Hotel Del Coronado – Perfect for a Staycation, or as a Destination from Afar

Ever since seeing two great films shot on location (The Stuntman and Some Like it Hot), the Hotel del Coronado was a destination not too far from the Emerald City of Oz as a place I wanted to visit. Growing up in Western New York, anything in Southern California seemed to me so far away that a passport or a magical hot air balloon would be needed for a visit.

But I headed west as a young man and the Hotel del Coronado was in proximity. I was able to visit a few times with extended family, but most recently with my wife and two daughters I was able to spend Father’s Day at the fabled venue.

It was a glorious time warp for the four of us.

On the one hand, the vintage nature of the hotel was in delightfully stark contravention to the more usual decades-old legacy of many destinations in Southern California. On the other hand, the modern updates that were evident throughout the property made for a very comfortable and relaxing experience.

The original structure was built in 1888 and remains the second largest wooden structure in the US. It is one of the last examples of a wooden Victorian seafront resort, and it remains beguiling. In my travels, only the fabled Athenaeum Hotel in Chautauqua is a rival. Our ocean front mini suite at The Del overlooked the oval courtyard (is that where we ice skated one Christmas holiday back in the day?) and the expansive beach with the mighty Pacific beyond. The suite was luxurious for us, with two spacious queen beds, a desk area for me to make notes and a flat screen TV that I ensured we never needed. A refrigerator housed a few beverages we stored. Although the bathroom was smaller than what would be found in a more modern facility, we were fine with understanding that design size was the standard of yesteryear.

Screen Shot 2016-06-26 at 3.18.00 PMIndeed, the original building (in which we stayed) had a Hogwarts-like nature to it. It delightfully took us several trips from the beach and pool to find the optimum path to our room. Sometimes we would take the classic elevator, instructing the operator to take us to floor two, other times we would follow our nose down a different hallway. After a few treks we noticed the variable width of the hallways; what was the architectural directive behind that design decision? No matter, today it is an authentic charm that can’t be rebuilt ex post facto.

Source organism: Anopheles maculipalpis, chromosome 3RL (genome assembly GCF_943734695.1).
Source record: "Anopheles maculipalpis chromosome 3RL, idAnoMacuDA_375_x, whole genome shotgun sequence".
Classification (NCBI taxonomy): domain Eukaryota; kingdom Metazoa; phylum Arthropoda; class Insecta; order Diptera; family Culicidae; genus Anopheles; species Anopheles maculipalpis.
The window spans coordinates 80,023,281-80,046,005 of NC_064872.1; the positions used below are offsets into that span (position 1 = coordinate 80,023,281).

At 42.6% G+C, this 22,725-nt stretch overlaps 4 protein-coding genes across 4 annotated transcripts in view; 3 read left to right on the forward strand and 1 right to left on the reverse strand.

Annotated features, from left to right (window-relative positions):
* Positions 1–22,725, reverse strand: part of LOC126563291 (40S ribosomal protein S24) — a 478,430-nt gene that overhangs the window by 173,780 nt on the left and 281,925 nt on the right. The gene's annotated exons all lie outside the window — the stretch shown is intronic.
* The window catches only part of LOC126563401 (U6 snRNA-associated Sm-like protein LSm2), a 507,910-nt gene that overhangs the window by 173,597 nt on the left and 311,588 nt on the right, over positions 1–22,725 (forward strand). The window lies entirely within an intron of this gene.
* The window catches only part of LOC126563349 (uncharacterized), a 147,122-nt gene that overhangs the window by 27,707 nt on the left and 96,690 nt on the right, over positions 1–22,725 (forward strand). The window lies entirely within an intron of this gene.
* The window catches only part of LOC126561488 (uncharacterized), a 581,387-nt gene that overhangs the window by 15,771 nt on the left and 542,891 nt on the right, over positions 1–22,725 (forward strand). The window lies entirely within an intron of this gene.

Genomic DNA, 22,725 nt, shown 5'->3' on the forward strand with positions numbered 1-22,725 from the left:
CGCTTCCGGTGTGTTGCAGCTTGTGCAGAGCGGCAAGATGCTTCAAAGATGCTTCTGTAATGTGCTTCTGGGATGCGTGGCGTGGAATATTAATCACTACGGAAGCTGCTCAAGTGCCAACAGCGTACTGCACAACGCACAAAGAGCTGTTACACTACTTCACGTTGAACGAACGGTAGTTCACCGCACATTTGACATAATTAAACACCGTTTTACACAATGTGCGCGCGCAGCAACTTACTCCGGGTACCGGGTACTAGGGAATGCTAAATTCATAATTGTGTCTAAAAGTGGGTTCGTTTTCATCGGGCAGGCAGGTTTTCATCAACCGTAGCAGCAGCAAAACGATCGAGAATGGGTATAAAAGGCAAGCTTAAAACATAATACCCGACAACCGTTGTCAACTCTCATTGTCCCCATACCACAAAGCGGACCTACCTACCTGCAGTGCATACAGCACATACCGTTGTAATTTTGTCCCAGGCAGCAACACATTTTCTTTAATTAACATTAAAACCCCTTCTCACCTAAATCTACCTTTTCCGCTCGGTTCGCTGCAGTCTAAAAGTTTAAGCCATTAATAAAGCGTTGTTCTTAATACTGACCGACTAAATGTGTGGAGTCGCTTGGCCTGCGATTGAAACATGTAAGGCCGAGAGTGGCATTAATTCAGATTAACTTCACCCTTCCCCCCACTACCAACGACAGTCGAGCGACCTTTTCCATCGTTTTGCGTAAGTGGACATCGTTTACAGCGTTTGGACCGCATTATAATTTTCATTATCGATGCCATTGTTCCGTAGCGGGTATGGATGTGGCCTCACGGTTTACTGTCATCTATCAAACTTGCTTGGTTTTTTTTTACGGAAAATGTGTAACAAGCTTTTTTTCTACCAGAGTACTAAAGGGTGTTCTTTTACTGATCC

Our room was quiet, with perfectly sufficient air conditioning when we eschewed the ocean breeze for cooling.

Choosing between the huge pool and the broad beach was definitely a conundrum that had no bad decision. The pool staff was extremely attentive to our needs; towels, drinks or food were always a mere request away.

Screen Shot 2016-06-26 at 3.19.07 PMMy kids were intrigued with The Del’s connection to Hollywood. Myriad films were shot there, and dozens of celebrities have been guests (from Charlie Chaplin and Humphrey Bogart to Frank Sinatra and Brad Pitt). Lucille Ball and Desi Arnaz tuned up their personas at The Del, took the show on the road and parlayed it into the influential TV show. Liberace was discovered at the Del.

Not quite the scene from Titanic

Not quite the scene from Titanic

One evening we dined at Eno, and we chose the al fresco option. Sitting outside among the glow of the fire pit was charming. The gourmet pizzas were skillfully assembled. Of particular delight was the funghi (roasted garlic, seasonal mushroom, spinach, truffle oil, roasted tomato, mozzarella). The wine list was extensive, and our Santa Rita Malbec paired well with our food selections.

The staff was ever-ready to pull out our bikes from storage, and we often pulled ourselves away from the pool and beach to cruise the charming neighborhood nearby.

Coronado is an island off the coast of San Diego that can take you to a time and place far away. The Hotel Del Coronado is the venue that accomplishes that voyage the best.

Brad Auerbach has been a journalist and editor covering the media, entertainment, travel and technology scene for many years. He has written for Forbes, Time Out London, SPIN, Village Voice, LA Weekly and early in his career won a New York State College Journalism Award.